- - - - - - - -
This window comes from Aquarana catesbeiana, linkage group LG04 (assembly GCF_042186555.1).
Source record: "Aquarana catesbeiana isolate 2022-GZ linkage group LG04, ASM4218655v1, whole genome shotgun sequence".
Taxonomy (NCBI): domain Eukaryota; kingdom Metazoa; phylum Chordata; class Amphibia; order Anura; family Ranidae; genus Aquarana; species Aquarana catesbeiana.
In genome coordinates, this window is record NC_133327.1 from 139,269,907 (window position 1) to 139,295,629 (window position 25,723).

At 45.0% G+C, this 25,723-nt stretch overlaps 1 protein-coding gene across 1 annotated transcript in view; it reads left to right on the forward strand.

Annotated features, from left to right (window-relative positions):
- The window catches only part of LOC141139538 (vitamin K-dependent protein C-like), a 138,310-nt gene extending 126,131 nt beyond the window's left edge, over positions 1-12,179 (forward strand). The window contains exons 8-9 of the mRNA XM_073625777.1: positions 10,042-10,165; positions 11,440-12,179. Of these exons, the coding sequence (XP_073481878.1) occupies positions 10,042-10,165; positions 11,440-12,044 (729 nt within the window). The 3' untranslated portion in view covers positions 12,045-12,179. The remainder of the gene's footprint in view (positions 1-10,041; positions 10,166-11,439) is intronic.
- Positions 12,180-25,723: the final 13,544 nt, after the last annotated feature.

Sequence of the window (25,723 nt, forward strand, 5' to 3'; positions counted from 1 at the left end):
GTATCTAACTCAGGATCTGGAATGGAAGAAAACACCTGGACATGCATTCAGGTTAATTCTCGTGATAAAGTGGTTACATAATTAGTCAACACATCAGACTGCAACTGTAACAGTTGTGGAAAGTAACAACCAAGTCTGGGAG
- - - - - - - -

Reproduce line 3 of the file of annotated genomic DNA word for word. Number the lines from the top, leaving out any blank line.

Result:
Taxonomy (NCBI): domain Eukaryota; kingdom Metazoa; phylum Chordata; class Amphibia; order Anura; family Ranidae; genus Aquarana; species Aquarana catesbeiana.